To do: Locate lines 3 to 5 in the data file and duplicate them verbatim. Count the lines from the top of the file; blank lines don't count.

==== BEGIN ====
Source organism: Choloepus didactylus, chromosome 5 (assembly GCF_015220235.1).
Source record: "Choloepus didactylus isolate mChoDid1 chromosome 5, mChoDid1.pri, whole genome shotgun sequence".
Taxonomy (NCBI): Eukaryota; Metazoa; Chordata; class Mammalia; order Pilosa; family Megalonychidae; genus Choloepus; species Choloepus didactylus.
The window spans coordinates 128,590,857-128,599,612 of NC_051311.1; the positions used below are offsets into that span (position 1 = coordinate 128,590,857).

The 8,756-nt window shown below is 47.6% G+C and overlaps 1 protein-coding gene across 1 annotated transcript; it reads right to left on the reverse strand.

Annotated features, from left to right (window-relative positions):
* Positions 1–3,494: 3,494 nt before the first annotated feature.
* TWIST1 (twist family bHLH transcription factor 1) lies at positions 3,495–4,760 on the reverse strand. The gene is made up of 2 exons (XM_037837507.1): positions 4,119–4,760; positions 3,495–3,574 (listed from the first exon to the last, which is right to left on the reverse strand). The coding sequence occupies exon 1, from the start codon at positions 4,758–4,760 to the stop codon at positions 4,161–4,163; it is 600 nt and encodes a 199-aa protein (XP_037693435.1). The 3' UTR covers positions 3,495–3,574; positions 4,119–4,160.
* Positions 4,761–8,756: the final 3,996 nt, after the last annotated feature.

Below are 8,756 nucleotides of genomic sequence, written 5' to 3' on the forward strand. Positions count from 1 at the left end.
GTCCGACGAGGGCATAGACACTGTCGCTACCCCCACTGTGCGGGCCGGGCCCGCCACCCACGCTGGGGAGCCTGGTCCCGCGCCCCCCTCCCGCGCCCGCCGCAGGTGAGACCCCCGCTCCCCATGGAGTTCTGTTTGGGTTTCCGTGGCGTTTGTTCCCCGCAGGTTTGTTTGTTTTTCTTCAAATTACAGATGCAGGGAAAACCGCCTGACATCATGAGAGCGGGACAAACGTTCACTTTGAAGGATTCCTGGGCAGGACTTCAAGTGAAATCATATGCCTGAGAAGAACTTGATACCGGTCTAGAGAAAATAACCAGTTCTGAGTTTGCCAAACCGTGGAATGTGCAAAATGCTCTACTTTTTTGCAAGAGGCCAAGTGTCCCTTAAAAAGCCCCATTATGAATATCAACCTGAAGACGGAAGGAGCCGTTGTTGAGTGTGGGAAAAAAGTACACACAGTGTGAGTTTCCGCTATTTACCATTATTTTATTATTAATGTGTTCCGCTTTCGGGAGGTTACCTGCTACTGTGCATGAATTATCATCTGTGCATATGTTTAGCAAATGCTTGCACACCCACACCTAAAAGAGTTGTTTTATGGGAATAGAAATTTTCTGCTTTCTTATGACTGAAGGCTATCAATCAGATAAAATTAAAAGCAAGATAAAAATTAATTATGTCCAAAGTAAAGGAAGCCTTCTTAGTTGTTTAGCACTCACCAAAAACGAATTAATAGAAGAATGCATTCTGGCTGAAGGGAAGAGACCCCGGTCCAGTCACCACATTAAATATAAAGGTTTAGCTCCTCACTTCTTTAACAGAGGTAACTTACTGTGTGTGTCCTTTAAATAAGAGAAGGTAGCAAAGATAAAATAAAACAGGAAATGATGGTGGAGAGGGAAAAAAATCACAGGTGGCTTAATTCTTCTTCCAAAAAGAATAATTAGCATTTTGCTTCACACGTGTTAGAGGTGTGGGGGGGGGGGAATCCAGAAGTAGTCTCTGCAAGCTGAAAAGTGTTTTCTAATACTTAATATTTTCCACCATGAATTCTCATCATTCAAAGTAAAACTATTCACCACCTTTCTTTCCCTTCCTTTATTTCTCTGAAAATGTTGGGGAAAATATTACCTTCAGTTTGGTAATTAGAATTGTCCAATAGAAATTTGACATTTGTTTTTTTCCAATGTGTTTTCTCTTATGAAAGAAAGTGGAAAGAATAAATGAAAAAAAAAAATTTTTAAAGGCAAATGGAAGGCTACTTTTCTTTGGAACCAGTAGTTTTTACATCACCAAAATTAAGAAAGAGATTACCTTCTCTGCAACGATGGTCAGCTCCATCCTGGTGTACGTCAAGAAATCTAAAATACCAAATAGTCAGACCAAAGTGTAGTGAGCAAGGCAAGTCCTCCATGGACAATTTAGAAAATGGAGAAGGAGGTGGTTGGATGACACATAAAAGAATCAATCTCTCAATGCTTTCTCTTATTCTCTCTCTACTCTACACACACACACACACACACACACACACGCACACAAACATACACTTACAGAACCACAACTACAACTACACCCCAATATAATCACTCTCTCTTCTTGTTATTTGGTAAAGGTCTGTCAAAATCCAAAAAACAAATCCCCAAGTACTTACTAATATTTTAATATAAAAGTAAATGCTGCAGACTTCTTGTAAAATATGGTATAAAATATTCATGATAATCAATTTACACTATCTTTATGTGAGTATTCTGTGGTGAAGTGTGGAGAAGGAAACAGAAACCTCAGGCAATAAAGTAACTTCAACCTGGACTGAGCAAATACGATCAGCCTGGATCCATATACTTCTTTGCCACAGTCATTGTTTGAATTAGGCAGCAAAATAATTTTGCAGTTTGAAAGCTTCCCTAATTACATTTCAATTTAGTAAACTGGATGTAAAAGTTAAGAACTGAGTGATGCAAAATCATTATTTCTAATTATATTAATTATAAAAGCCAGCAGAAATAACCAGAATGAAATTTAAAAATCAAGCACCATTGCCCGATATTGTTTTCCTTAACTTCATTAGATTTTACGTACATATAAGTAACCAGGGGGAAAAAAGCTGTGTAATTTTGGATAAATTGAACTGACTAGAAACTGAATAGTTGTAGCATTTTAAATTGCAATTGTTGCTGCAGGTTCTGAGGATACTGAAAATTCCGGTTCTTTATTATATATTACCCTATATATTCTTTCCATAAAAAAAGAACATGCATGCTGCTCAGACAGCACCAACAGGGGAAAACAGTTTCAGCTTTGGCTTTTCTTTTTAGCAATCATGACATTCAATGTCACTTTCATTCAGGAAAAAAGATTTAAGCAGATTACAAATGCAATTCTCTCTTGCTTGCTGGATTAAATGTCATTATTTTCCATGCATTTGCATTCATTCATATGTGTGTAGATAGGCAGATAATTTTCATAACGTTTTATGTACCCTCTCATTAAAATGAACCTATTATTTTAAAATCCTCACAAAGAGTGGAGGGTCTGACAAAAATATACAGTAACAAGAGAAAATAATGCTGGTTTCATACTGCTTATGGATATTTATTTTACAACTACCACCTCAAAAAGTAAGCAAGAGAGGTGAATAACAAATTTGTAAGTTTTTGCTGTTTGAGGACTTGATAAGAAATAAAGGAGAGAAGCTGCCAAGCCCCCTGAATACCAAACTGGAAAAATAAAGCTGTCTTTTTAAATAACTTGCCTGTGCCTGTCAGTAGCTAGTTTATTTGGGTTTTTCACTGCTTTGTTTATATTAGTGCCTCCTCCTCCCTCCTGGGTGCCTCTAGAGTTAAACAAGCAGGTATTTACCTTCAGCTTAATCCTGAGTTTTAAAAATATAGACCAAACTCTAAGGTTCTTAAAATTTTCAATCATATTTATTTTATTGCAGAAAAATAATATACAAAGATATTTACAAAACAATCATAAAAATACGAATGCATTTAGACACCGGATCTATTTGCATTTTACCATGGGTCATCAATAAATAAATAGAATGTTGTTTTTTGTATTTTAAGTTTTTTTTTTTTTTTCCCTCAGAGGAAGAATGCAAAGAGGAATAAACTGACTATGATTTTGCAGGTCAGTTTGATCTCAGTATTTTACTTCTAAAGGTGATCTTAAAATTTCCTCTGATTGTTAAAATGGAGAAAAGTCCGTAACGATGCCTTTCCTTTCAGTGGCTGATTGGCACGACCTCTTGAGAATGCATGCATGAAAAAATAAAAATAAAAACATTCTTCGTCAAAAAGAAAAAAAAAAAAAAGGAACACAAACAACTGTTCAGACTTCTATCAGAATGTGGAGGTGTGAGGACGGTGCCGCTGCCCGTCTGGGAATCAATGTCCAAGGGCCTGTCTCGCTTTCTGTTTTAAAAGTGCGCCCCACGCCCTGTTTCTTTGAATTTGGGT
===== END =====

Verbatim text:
Taxonomy (NCBI): Eukaryota; Metazoa; Chordata; class Mammalia; order Pilosa; family Megalonychidae; genus Choloepus; species Choloepus didactylus.
The window spans coordinates 128,590,857-128,599,612 of NC_051311.1; the positions used below are offsets into that span (position 1 = coordinate 128,590,857).

The 8,756-nt window shown below is 47.6% G+C and overlaps 1 protein-coding gene across 1 annotated transcript; it reads right to left on the reverse strand.